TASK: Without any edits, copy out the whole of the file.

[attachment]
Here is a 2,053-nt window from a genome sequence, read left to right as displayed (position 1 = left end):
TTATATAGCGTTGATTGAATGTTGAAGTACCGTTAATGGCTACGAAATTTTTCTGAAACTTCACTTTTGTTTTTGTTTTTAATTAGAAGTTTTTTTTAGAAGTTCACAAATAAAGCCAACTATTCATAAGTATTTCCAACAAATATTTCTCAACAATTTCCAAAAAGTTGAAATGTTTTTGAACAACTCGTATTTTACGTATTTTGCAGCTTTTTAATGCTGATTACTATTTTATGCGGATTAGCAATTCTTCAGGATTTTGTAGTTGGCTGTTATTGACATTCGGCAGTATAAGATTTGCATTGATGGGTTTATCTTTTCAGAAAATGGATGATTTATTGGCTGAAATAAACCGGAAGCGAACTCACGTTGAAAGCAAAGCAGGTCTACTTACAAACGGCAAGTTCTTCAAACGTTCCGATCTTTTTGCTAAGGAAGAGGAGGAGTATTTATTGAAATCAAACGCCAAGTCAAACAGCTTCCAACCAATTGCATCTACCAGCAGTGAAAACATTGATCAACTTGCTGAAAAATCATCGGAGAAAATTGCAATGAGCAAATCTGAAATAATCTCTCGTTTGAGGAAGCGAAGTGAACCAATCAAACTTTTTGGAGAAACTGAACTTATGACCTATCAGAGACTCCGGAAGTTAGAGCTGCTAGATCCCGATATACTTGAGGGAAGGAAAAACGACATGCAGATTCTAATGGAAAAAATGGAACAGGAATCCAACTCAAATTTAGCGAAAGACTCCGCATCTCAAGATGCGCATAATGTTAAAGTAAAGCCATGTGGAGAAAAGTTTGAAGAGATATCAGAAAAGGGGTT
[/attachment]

Here is a 2,053-nt window from a genome sequence, read left to right as displayed (position 1 = left end):
TTATATAGCGTTGATTGAATGTTGAAGTACCGTTAATGGCTACGAAATTTTTCTGAAACTTCACTTTTGTTTTTGTTTTTAATTAGAAGTTTTTTTTAGAAGTTCACAAATAAAGCCAACTATTCATAAGTATTTCCAACAAATATTTCTCAACAATTTCCAAAAAGTTGAAATGTTTTTGAACAACTCGTATTTTACGTATTTTGCAGCTTTTTAATGCTGATTACTATTTTATGCGGATTAGCAATTCTTCAGGATTTTGTAGTTGGCTGTTATTGACATTCGGCAGTATAAGATTTGCATTGATGGGTTTATCTTTTCAGAAAATGGATGATTTATTGGCTGAAATAAACCGGAAGCGAACTCACGTTGAAAGCAAAGCAGGTCTACTTACAAACGGCAAGTTCTTCAAACGTTCCGATCTTTTTGCTAAGGAAGAGGAGGAGTATTTATTGAAATCAAACGCCAAGTCAAACAGCTTCCAACCAATTGCATCTACCAGCAGTGAAAACATTGATCAACTTGCTGAAAAATCATCGGAGAAAATTGCAATGAGCAAATCTGAAATAATCTCTCGTTTGAGGAAGCGAAGTGAACCAATCAAACTTTTTGGAGAAACTGAACTTATGACCTATCAGAGACTCCGGAAGTTAGAGCTGCTAGATCCCGATATACTTGAGGGAAGGAAAAACGACATGCAGATTCTAATGGAAAAAATGGAACAGGAATCCAACTCAAATTTAGCGAAAGACTCCGCATCTCAAGATGCGCATAATGTTAAAGTAAAGCCATGTGGAGAAAAGTTTGAAGAGATATCAGAAAAGGGGTT